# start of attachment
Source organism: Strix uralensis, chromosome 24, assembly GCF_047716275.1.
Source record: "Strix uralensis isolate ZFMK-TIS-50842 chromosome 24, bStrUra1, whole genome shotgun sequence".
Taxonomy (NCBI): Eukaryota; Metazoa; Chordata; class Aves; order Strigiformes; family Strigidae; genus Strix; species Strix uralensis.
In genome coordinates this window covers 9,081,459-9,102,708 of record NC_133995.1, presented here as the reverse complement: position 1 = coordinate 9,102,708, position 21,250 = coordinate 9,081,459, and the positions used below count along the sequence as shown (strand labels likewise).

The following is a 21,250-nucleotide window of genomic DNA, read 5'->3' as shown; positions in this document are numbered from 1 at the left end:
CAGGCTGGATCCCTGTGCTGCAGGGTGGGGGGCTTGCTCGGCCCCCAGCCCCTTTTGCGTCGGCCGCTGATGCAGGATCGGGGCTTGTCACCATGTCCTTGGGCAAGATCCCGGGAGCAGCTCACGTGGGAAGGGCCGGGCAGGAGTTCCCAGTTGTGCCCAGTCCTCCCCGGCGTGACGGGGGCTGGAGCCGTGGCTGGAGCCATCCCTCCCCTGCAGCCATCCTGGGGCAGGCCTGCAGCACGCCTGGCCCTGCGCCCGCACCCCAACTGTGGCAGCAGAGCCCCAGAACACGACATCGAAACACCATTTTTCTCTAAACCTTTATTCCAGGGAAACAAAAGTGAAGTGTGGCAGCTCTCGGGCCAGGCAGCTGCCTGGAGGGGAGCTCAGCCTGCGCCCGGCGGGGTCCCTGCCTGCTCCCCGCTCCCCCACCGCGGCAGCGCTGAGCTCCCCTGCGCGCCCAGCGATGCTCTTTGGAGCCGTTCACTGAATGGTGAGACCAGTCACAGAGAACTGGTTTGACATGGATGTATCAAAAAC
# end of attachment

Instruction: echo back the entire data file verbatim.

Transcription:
Source organism: Strix uralensis, chromosome 24, assembly GCF_047716275.1.
Source record: "Strix uralensis isolate ZFMK-TIS-50842 chromosome 24, bStrUra1, whole genome shotgun sequence".
Taxonomy (NCBI): Eukaryota; Metazoa; Chordata; class Aves; order Strigiformes; family Strigidae; genus Strix; species Strix uralensis.
In genome coordinates this window covers 9,081,459-9,102,708 of record NC_133995.1, presented here as the reverse complement: position 1 = coordinate 9,102,708, position 21,250 = coordinate 9,081,459, and the positions used below count along the sequence as shown (strand labels likewise).

The following is a 21,250-nucleotide window of genomic DNA, read 5'->3' as shown; positions in this document are numbered from 1 at the left end:
CAGGCTGGATCCCTGTGCTGCAGGGTGGGGGGCTTGCTCGGCCCCCAGCCCCTTTTGCGTCGGCCGCTGATGCAGGATCGGGGCTTGTCACCATGTCCTTGGGCAAGATCCCGGGAGCAGCTCACGTGGGAAGGGCCGGGCAGGAGTTCCCAGTTGTGCCCAGTCCTCCCCGGCGTGACGGGGGCTGGAGCCGTGGCTGGAGCCATCCCTCCCCTGCAGCCATCCTGGGGCAGGCCTGCAGCACGCCTGGCCCTGCGCCCGCACCCCAACTGTGGCAGCAGAGCCCCAGAACACGACATCGAAACACCATTTTTCTCTAAACCTTTATTCCAGGGAAACAAAAGTGAAGTGTGGCAGCTCTCGGGCCAGGCAGCTGCCTGGAGGGGAGCTCAGCCTGCGCCCGGCGGGGTCCCTGCCTGCTCCCCGCTCCCCCACCGCGGCAGCGCTGAGCTCCCCTGCGCGCCCAGCGATGCTCTTTGGAGCCGTTCACTGAATGGTGAGACCAGTCACAGAGAACTGGTTTGACATGGATGTATCAAAAAC